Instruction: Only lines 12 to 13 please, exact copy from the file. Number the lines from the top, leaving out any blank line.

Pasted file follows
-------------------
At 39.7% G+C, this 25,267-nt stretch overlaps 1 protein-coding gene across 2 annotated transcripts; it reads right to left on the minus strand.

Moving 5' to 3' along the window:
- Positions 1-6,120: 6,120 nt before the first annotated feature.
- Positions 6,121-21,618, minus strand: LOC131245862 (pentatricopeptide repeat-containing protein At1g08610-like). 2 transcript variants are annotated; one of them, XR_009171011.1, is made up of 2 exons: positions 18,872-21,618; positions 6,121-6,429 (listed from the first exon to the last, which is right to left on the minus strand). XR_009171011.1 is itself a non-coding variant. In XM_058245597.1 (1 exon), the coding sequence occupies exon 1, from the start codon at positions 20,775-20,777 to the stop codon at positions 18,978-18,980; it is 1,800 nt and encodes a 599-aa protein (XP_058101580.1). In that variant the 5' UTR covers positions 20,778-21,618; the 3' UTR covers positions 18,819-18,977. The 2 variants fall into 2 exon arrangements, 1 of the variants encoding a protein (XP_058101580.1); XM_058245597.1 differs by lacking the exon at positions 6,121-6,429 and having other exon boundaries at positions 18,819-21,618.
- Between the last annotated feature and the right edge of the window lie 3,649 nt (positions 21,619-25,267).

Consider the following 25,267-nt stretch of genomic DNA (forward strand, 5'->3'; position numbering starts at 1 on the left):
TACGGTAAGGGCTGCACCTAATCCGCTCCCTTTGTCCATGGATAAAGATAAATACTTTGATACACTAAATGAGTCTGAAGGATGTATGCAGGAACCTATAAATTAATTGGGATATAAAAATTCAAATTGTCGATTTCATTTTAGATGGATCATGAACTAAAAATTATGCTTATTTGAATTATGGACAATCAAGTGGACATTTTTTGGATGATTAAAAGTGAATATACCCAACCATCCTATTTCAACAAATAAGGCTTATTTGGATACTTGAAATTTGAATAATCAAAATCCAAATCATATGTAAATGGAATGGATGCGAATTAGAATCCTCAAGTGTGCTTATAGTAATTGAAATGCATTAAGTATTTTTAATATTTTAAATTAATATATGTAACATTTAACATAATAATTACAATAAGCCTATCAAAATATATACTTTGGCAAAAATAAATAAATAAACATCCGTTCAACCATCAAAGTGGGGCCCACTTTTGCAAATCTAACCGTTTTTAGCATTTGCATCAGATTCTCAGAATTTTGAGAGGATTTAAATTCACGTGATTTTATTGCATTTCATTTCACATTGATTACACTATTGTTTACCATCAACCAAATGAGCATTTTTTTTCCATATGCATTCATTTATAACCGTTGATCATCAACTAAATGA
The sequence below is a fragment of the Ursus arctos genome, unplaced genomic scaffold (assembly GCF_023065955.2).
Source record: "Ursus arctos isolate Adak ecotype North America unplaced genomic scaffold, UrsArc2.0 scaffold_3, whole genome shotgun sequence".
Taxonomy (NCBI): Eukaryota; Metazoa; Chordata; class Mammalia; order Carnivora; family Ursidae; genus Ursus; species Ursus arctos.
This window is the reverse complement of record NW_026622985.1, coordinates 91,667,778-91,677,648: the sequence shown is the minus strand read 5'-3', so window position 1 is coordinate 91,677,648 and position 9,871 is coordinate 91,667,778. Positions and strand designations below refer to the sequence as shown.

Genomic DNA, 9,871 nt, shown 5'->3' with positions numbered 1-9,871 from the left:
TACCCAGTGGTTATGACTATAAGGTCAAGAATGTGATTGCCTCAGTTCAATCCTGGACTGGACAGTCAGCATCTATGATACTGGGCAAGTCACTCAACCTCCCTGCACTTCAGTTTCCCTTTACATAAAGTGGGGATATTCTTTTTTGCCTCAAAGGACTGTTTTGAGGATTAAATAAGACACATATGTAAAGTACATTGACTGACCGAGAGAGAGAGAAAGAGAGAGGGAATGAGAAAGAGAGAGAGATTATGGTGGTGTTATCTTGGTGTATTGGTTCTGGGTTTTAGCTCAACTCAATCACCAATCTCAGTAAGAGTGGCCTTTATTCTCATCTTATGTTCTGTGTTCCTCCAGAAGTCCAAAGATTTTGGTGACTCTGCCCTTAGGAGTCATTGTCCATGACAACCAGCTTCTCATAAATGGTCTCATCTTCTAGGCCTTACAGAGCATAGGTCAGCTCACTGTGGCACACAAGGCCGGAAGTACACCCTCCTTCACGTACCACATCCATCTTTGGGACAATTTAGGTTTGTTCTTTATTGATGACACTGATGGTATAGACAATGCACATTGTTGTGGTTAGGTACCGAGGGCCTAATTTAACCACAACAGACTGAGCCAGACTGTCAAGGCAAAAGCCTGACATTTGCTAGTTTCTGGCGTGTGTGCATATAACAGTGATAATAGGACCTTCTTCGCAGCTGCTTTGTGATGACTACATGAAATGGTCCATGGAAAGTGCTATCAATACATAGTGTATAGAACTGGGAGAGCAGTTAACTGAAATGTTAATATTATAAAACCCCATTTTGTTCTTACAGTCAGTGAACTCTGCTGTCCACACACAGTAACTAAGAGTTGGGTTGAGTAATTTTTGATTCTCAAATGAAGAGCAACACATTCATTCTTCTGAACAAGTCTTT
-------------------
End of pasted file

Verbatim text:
Genomic DNA, 9,871 nt, shown 5'->3' with positions numbered 1-9,871 from the left:
TACCCAGTGGTTATGACTATAAGGTCAAGAATGTGATTGCCTCAGTTCAATCCTGGACTGGACAGTCAGCATCTATGATACTGGGCAAGTCACTCAACCTCCCTGCACTTCAGTTTCCCTTTACATAAAGTGGGGATATTCTTTTTTGCCTCAAAGGACTGTTTTGAGGATTAAATAAGACACATATGTAAAGTACATTGACTGACCGAGAGAGAGAGAAAGAGAGAGGGAATGAGAAAGAGAGAGAGATTATGGTGGTGTTATCTTGGTGTATTGGTTCTGGGTTTTAGCTCAACTCAATCACCAATCTCAGTAAGAGTGGCCTTTATTCTCATCTTATGTTCTGTGTTCCTCCAGAAGTCCAAAGATTTTGGTGACTCTGCCCTTAGGAGTCATTGTCCATGACAACCAGCTTCTCATAAATGGTCTCATCTTCTAGGCCTTACAGAGCATAGGTCAGCTCACTGTGGCACACAAGGCCGGAAGTACACCCTCCTTCACGTACCACATCCATCTTTGGGACAATTTAGGTTTGTTCTTTATTGATGACACTGATGGTATAGACAATGCACATTGTTGTGGTTAGGTACCGAGGGCCTAATTTAACCACAACAGACTGAGCCAGACTGTCAAGGCAAAAGCCTGACATTTGCTAGTTTCTGGCGTGTGTGCATATAACAGTGATAATAGGACCTTCTTCGCAGCTGCTTTGTGATGACTACATGAAATGGTCCATGGAAAGTGCTATCAATACATAGTGTATAGAACTGGGAGAGCAGTTAACTGAAATGTTAATATTATAAAACCCCATTTTGTTCTTACAGTCAGTGAACTCTGCTGTCCACACACAGTAACTAAGAGTTGGGTTGAGTAATTTTTGATTCTCAAATGAAGAGCAACACATTCATTCTTCTGAACAAGTCTTT